06/15/2012 09:33 am ET Updated Jun 15, 2012

Mitt Romney To Campaign At Federally Preserved Farm Following Criticism Of Government Spending

Mitt Romney will return Friday to the Scamman farm, a sprawling 200-acre property located in New Hampshire's seacoast region. The farm is an important landmark for the Romney campaign -- it's where he kicked off his 2012 presidential bid last June.

The farm, located in Stratham, has strong Republican ties beyond the Romney connection. It's owned by Doug and Stella Scamman, two former Republican state representatives. In 2004, George W. Bush held a large rally at the site during his reelection bid. And in 2010, an effort to preserve the farm using federal funds was successfully championed by a Romney supporter and the Republican chair of Stratham's Board of Selectmen, David Canada.

That effort resulted in the Scamman farm receiving $950,000 through the federal Farm and Ranch Lands Protection Program. The federal funds were matched by contributions from the town.

"It's an iconic part of Stratham history," Canada said in 2010.

The large farm, which dates back to the early 1900s, needed the influx of cash to avoid being turned into housing developments. The land has since been preserved for agricultural and recreational use.

It's unlikely that Romney will address the farm's nearly $1 million boost from federal coffers during Friday's event. However, a similarly historic landmark in another New Hampshire small town was recently the subject of Romney's mockery.

Last month, Romney blasted the restoration of Hillsborough's Sawyer Bridge as an example of the Obama administration's wasteful spending. That project cost the federal government about $150,000 in stimulus money -- $800,000 less than the Scamman farm's preservation price tag. Like the Scamman farm, the Sawyer Bridge has been a beloved feature of the town for decades. Thanks to its restoration, the 19th-century stone bridge is now surrounded by a public park and bike trails. Similarly, a portion of the Scamman land was preserved for year-round recreation like hiking, hunting and cross-country skiing.

"You know, we have to ask ourselves if we are just going to spend money without regard to how critical it is and borrow money from China to pay these things, knowing that our kids are going to have to pay it off," Romney said of the Sawyer Bridge last month. "New Hampshire values say you don't spend money like that."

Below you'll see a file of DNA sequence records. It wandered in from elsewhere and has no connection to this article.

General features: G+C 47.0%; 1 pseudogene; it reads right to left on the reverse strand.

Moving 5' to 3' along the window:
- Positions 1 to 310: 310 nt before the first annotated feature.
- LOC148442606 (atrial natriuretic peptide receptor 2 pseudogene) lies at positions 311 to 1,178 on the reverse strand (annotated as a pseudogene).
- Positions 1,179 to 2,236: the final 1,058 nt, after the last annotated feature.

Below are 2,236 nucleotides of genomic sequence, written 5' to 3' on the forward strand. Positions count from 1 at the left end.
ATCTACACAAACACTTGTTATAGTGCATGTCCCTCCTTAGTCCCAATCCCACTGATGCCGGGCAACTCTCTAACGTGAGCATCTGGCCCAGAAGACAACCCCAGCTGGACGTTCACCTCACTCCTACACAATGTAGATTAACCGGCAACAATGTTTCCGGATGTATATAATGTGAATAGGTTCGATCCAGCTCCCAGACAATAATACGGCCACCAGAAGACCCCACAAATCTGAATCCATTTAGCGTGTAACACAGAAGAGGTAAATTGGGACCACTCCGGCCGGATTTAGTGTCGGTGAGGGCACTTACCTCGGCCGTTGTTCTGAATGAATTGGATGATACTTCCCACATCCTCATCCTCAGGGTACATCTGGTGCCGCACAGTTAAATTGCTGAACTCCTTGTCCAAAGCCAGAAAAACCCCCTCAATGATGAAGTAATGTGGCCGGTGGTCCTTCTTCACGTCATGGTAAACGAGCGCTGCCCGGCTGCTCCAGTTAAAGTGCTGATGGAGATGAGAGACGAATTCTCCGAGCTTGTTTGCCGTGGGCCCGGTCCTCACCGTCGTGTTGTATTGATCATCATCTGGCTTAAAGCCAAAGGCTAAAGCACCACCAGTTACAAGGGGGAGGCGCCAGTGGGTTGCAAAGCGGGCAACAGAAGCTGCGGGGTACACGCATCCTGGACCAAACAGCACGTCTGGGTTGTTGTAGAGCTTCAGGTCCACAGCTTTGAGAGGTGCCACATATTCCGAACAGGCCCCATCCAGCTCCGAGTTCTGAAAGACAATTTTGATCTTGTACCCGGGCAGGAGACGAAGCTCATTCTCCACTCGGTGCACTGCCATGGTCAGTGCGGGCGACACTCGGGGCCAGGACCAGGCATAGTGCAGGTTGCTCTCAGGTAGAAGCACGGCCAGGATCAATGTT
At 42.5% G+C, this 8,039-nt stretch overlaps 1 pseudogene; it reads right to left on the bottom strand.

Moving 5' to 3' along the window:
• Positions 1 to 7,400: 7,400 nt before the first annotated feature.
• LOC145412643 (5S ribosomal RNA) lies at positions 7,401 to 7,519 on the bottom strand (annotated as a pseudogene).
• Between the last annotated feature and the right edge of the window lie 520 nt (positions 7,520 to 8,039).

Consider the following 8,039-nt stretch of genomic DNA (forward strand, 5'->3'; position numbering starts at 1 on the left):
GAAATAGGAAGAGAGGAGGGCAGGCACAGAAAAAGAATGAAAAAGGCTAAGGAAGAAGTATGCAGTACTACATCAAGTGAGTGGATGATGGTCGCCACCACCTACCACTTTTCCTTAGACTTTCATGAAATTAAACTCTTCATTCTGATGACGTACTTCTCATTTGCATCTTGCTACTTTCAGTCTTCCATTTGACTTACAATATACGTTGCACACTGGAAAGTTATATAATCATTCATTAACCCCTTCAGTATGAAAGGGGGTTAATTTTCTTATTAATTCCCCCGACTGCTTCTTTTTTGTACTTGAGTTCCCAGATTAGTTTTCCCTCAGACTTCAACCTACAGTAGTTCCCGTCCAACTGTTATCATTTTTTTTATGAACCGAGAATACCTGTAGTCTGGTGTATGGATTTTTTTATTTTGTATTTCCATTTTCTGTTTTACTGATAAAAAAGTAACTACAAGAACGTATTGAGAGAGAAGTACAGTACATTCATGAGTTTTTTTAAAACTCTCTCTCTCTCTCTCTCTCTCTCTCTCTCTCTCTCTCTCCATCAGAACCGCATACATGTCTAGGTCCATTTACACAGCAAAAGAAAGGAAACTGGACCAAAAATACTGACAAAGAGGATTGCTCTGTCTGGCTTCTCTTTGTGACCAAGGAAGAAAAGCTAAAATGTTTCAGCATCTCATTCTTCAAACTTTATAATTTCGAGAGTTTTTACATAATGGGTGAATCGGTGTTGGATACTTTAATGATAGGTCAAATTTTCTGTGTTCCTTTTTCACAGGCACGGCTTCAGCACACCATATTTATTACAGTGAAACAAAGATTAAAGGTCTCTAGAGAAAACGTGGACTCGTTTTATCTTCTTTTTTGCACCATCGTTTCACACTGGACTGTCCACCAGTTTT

New Hampshire residents may disagree with the former Massachusetts governor's assessment of their values. Both the Sawyer Bridge restoration and Scamman farm preservation drew heavy support from Granite Staters, who take ownership in their state's history. That sense of ownership can override partisan divides -- funding the Sawyer Bridge project passed the New Hampshire legislature with overwhelming support from the state's Republican leaders, many of whom now back Romney.

Democrats have accused Romney of being hypocritical, but Romney spokesman Ryan Williams on Thursday told Manchester's Union Leader that the line of attack was "tired."

"The Obama administration is proposing more of the same liberal economic policies that have failed to create jobs," Williams told the paper. "Unemployment has increased from 7.8 percent to 8.2 percent under President Obama because his big-government agenda -- including the $787 billion stimulus boondoggle -- has not put people back to work. Unlike President Obama, Mitt Romney understands that the private sector is not 'doing fine' and he will promote pro-growth policies that will turn around our struggling economy."

Canada, the Stratham Republican who backed the farm preservation, also told the Union Leader that because the farm did not receive federal stimulus funding, the project should not be subject to the same scrutiny as the Sawyer Bridge.

According to Romney, projects like the Sawyer Bridge restoration that are "intended to make people happy" are not deserving of federal dollars.

"The president spends money to make people happy," Romney said last month in an interview with WMUR after his appearance at the bridge, which he called a "Bridge to Nowhere." "Look, I spend money on things that are absolutely critical. And one thing that I believe is critical and morally required is to stop spending money that we don’t have."

Romney's latest New Hampshire stop marks the beginning of a five-day bus tour through small towns in swing states. After his Scamman farm appearance, the candidate will head to Pennsylvania, Ohio, Wisconsin, Iowa and Michigan to meet with families and business owners.